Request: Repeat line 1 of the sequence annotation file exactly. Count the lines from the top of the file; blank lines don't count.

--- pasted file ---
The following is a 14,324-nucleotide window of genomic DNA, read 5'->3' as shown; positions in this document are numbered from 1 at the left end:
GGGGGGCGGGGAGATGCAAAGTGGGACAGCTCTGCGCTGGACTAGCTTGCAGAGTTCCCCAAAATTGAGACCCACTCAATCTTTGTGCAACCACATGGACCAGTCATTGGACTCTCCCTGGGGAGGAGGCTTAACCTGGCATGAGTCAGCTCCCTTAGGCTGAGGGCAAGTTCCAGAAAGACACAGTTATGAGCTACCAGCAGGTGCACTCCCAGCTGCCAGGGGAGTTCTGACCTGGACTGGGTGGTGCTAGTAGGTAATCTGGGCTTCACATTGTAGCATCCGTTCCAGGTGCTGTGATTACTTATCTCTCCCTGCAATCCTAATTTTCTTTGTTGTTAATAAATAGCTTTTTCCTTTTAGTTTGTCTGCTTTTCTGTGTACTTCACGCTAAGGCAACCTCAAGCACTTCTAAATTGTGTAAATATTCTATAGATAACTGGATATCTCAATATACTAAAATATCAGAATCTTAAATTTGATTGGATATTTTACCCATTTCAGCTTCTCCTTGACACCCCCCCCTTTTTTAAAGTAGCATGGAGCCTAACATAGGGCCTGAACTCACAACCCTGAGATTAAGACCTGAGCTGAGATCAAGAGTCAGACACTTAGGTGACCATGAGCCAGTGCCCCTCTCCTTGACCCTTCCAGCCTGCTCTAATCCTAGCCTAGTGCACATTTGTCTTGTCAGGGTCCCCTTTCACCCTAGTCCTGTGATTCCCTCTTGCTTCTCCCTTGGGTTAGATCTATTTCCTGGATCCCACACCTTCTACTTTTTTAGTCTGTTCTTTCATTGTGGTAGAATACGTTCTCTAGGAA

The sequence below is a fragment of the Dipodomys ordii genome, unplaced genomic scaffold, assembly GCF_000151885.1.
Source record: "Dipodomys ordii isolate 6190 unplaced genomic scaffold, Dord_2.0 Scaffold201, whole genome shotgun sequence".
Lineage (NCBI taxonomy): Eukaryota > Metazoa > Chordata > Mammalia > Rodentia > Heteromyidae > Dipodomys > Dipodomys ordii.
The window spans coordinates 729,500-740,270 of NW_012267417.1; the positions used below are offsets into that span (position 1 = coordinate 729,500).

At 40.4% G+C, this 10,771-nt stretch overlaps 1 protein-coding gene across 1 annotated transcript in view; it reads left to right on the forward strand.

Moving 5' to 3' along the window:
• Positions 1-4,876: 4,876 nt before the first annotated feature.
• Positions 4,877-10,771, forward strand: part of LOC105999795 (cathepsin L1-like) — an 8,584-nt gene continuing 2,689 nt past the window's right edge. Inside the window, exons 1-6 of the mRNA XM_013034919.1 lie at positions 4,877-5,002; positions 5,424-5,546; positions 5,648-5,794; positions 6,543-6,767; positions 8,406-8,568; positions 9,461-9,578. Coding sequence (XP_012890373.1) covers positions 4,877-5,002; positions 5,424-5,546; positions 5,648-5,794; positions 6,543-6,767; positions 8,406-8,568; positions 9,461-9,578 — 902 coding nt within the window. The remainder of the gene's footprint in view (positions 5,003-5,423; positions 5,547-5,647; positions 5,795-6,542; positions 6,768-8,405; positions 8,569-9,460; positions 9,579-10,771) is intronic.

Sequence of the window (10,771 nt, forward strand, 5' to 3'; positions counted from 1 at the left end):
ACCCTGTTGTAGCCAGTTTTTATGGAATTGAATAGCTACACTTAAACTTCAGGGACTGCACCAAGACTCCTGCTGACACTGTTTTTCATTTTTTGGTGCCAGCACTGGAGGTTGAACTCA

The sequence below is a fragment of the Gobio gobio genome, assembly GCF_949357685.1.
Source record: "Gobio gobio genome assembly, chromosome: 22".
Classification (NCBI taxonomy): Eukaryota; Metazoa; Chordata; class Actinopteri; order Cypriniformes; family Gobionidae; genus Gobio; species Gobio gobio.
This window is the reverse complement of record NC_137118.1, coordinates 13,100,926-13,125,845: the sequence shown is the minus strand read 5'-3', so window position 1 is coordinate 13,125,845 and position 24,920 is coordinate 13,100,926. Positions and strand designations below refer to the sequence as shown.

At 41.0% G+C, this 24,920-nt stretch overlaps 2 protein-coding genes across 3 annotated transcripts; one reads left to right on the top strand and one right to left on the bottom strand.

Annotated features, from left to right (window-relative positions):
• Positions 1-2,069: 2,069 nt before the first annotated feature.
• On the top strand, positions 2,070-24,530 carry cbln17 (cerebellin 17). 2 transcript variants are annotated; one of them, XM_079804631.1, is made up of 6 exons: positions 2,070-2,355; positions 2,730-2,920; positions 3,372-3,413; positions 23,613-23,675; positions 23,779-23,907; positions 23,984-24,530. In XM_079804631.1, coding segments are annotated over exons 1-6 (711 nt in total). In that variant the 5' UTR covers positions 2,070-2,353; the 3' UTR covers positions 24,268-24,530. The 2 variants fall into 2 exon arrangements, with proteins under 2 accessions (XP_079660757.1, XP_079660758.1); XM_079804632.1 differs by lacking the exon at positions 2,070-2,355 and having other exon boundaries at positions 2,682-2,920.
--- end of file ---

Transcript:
The following is a 14,324-nucleotide window of genomic DNA, read 5'->3' as shown; positions in this document are numbered from 1 at the left end: